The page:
Comparison of suxamethonium and different combinations of rocuronium and mivacurium for rapid tracheal intubation in children

M Naguib, A H Samarkandi, A Ammar, A Turkistani
British Journal of Anaesthesia 1997, 79 (4): 450-5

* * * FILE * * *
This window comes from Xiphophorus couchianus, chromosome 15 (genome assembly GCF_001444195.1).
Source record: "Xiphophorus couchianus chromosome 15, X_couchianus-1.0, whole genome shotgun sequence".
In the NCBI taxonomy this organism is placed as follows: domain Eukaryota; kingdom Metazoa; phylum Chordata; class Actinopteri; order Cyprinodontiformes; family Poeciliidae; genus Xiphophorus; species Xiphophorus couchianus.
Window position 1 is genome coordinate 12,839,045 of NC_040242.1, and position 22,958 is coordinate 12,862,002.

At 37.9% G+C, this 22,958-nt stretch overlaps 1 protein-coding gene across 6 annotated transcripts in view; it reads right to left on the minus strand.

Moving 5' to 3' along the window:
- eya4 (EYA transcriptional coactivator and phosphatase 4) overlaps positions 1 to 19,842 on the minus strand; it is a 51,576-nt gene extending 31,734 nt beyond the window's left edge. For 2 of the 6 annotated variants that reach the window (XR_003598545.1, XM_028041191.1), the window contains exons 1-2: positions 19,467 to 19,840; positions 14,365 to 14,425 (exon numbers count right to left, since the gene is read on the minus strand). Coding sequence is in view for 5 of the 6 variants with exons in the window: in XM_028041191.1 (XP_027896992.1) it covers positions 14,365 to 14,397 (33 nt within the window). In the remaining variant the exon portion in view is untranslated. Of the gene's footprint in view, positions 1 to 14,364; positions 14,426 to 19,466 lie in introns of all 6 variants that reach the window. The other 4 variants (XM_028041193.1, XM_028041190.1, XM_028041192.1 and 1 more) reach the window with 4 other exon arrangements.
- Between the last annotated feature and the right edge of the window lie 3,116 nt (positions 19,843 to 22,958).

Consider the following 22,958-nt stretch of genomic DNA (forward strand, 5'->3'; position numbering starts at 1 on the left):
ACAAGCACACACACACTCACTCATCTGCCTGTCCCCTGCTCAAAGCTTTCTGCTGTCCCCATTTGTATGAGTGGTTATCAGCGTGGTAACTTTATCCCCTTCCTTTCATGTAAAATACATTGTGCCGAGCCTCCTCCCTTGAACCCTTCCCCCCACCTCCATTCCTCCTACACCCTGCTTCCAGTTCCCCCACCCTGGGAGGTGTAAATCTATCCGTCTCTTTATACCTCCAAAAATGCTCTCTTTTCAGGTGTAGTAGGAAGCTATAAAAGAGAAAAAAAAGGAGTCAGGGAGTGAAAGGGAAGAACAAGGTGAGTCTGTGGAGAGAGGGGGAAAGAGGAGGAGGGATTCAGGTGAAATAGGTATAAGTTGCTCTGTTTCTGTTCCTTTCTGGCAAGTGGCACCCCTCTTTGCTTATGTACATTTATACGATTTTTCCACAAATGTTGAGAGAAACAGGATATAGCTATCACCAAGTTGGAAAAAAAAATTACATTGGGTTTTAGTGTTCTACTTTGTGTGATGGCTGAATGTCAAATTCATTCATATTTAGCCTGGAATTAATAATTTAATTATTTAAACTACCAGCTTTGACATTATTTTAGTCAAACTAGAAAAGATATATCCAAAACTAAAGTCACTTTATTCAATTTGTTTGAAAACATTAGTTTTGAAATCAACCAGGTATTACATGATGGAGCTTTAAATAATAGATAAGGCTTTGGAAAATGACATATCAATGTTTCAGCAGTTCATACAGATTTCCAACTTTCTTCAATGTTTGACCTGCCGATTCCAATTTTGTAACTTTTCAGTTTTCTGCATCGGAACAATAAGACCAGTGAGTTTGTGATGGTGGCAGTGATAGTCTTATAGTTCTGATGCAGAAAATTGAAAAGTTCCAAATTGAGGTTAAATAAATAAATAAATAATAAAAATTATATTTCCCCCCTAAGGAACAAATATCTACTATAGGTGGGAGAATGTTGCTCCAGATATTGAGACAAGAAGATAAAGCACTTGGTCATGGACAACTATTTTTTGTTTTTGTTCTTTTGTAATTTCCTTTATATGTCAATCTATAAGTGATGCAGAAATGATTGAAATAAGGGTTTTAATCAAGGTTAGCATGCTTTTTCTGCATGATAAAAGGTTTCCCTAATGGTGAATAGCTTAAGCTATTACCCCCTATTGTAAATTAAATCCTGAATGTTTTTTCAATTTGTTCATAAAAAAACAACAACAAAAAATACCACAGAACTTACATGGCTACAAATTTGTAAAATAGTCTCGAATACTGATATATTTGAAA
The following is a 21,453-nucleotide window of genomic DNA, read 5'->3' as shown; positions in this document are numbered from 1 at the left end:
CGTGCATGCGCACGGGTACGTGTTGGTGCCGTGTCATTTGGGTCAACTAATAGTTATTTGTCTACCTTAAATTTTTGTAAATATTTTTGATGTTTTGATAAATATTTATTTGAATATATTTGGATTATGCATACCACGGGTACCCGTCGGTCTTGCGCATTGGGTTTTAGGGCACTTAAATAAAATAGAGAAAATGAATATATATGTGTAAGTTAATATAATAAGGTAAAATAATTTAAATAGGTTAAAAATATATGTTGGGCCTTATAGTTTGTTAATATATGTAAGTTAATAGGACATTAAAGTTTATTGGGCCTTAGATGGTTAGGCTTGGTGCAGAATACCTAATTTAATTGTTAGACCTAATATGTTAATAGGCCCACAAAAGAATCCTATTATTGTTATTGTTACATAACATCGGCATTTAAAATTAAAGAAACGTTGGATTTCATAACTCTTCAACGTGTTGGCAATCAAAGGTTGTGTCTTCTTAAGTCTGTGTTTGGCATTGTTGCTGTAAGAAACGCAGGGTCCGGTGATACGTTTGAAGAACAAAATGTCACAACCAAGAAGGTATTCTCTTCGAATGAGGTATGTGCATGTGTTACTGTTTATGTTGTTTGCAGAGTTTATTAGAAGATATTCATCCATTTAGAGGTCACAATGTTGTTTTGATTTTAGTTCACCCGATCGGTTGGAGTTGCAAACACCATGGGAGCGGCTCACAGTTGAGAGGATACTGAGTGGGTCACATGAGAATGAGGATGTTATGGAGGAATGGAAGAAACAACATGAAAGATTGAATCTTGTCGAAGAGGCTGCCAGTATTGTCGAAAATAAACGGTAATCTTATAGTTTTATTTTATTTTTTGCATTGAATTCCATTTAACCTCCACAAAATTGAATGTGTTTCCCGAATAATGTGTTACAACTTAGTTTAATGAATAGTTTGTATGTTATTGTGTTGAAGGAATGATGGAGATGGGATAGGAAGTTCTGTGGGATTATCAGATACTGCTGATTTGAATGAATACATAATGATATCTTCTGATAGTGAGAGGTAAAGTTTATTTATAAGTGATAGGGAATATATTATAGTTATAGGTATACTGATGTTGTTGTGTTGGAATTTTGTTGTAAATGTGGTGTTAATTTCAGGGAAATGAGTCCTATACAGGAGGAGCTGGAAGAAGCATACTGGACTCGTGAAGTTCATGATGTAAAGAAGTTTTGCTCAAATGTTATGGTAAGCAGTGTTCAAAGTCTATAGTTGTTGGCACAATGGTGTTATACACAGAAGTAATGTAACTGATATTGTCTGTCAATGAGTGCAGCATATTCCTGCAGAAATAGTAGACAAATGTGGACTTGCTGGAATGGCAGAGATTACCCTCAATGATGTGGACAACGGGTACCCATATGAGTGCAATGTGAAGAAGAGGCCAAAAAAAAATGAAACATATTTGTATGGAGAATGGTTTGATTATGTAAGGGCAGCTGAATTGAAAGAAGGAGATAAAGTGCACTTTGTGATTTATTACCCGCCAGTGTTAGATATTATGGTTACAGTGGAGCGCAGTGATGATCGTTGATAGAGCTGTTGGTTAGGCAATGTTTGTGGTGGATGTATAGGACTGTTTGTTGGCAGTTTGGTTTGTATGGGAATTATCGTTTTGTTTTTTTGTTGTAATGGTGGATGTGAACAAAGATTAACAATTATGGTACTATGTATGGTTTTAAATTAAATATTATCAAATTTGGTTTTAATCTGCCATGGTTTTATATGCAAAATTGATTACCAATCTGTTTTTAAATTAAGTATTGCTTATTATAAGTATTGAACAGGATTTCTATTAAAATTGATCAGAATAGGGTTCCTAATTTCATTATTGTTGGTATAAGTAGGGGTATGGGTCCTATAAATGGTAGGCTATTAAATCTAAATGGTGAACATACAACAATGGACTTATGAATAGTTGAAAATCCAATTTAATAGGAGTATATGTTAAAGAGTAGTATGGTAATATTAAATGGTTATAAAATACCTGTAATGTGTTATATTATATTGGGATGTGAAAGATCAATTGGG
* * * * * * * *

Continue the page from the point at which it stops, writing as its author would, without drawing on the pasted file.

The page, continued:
The use of suxamethonium in children is associated with undesirable side effects. The synergistic effect of a rocuronium-mivacurium combination can be considered as an acceptable alternative to suxamethonium in clinical practice. The calculated ED50 of the rocuronium-mivacurium mixture was only 62% of the predicted value assuming a purely additive interaction. The use of this combination has not been evaluated in children. In this two-part study, we assessed the intubating conditions and pharmacodynamics of suxamethonium, rocuronium, mivacurium or a rocuronium-mivacurium combinations in children. We studied 120 ASA I children of both sexes, aged 3-10 yr. Children were premedicated with trimeprazine 2 mg kg-1 orally, and received fentanyl 2 micrograms kg-1 and propofol 2 mg kg-1 for induction of anaesthesia. They were allocated randomly to receive one of the following drugs or drug combinations: suxamethonium 1.0 mg kg-1, mivacurium 0.2 mg kg-1, rocuronium 0.6 or 0.9 mg kg-1, mivacurium 0.1 mg kg-1 with rocuronium 0.3 mg kg-1 or mivacurium 0.15 mg kg-1 with rocuronium 0.45 mg kg-1. In part 1, 60 s after administration of the neuromuscular blocking drug or drug combination, tracheal intubation was performed in 60 children by mimicking rapid sequence induction, and intubating conditions were evaluated by a blinded investigator according to a standard score. In part 2, neuromuscular monitoring was established before administration of neuromuscular blocking agent(s) and the time from injection of drug or drug combination until complete ablation of T1 (onset) and recovery of T1 to 25% (duration) were recorded in another 60 children. The frequency of distribution of excellent or good intubating conditions in the higher dose of rocuronium and the combination groups were similar to those in the suxamethonium group, but significantly different (P < 0.05) from those in the mivacurium group. Mean onset time was faster in the suxamethonium (55.1 (SD 11.4) s), rocuronium 0.9 mg kg-1 (70.5 (37.7) s), mivacurium 0.1 mg kg-1 with rocuronium 0.3 mg kg-1 (67 (35.9) s) and mivacurium 0.15 mg kg-1 with rocuronium 0.45 mg kg-1 (55 (26.7) s) groups compared with the mivacurium 0.2 mg kg-1 (116 (26.8) s) and rocuronium 0.6 mg kg-1 (97.9 (29) s) groups. This study demonstrated that the combination of rocuronium 0.45 mg kg-1 and mivacurium 0.15 mg kg-1 could possibly be considered as an acceptable alternative to suxamethonium when rapid sequence induction of anaesthesia is indicated in children because it provides uniform excellent intubating conditions and complete neuromuscular block in < 60 s.

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